Visit Columbian Theater here.
There are links to the Oz museum and the OZtoberFEST, too.

Saturday, December 5, 2009

The Artist Daniel W Coburn

Truly, the most beautiful photographs of Kansas!

This is the link directly to Daniel Coburn's web site, where he has published some of the most beautiful photographs of Kansas. I urge you to visit his site and to spend some time looking at his photographs. They are stunning. He is quite familiar with the beauty of Kansas and has captured moments in each season, each time of day that reveal this land to those patient enough to wait for the landscape to reveal itself.

Of all who have attempted to photograph the space and sky of Kansas, only Daniel Coburn succeeded in capturing what must be seen to be believed. He has photographed the spirit and beauty of Kansas.

Friday, December 4, 2009

The First Installment of Cave Woman* Adventures

This morning it was 15 degrees Fahrenheit . It was darned cold in Kansas. There was a beautiful but hard frost covering everything. All the standing water was frozen in the dog dish, the chicken pen, and in the horse tank. All week I knew it was going to become this cold but naturally, I could not be proactive. No. Cave Woman can only be reactive.

So, there I was, wrestling with frozen electrical extension cords covered in frost - because when I rolled them up last spring, I left them right where I would need them again - in nine months.

Extension cords are not very flexible in below freezing weather but I got one cord untangled and plugged into to the light pole. I needed another extension cord to reach all the way to the chicken pen. I eventually got the second one unrolled and threaded through the chicken wire. As I connected the two cords, I realized a moment too late the rubber had been stripped off the end of one of the cords - the one in my left hand - where the snap, crackle, and pop of 110 volts of electricity was sparking and smoking in my gloved fingers.

I did not die. I did take my glove off and check to make sure I had not blown any holes in my cave woman self.

When I left for work, all the chickens were gathered round the fresh water, happily drinking from their heated water dispenser.

The shock therapy cleared the normal brain fog. All morning my mind has been as sharp as a razor.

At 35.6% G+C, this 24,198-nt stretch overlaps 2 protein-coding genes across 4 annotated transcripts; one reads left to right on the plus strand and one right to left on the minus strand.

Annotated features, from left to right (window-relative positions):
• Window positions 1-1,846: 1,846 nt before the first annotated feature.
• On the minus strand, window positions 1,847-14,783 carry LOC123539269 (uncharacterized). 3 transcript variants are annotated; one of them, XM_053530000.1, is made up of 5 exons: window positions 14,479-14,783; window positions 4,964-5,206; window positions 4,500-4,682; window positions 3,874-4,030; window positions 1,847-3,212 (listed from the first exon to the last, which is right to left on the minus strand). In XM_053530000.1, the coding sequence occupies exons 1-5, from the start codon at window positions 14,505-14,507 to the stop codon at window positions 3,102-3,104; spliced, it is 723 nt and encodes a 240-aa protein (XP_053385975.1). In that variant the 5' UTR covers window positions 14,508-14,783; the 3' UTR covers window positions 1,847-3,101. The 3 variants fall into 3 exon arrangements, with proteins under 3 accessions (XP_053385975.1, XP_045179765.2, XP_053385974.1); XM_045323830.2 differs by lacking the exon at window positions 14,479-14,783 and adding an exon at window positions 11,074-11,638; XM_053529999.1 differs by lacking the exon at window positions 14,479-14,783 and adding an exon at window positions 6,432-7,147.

To be continued....


*A nod to the two Cave Men I work with, Rog' and Gary.

Thursday, December 3, 2009

Dogs and Digital Mysteries

Digital Photography is the most miraculous thing that human beings have ever invented. No film, no waiting, no expensive disappointments. I can delete blurry and bad photos with reckless abandon. I can take one hundred photos of the same subject and not feel guilty. When I open the files on my computer screen, they come alive with the light from within, almost as magnificent as when originally seen with the human eye.

My little digital camera is capable of much more functionality than I know how to use. I have been experimenting with the camera's settings, hoping I can capture at least some of the more subtle and important aspects of subject matter that escape and frustrate me now. It is the same frustration I feel when I paint. I simply have not mastered the tools, neither the paints nor the camera, to reproduce what I see.

Once again, I tried to photograph the moonlit scenery. Tonight the moon is so bright that I can distinguish some colors outdoors. Of course, master photographers have been attempting to capture the magic of moonlight since the first camera was invented and most have failed. Oh, but I think I can do better with my little Kodak?

It is very cold tonight and clear. It is beautiful and I spent some time attempting to photograph the magic of the full moon illuminating the landscape. I wonder what my old dog Duke thinks I am doing when I go on these night forays. He understands feeding the horses, letting the chickens out of their pen. When my kids visit and hike the creek, Duke naturally gets the concept of the pack going on an adventure. I wonder what he thinks when I take the camera out at night, flashing an exceedingly bright light at random.

We assume the concept of taking pictures, and any number of other things, are beyond the intelligence of dogs. What if they are actually a superior race, so far evolved beyond us that they know photography, digital or otherwise, is such a futile endeavor only human beings would waste their time with it? Dogs do not go to war, build nuclear weapons, oppress and torture others. Dogs do not get in political debates. Sometimes when the ol' Dukenator, faithful and forever loyal, accompanies me in my idiot adventures, I know he is from the wisest species in the universe.

Wednesday, December 2, 2009

Mother Earth News - The Nightmare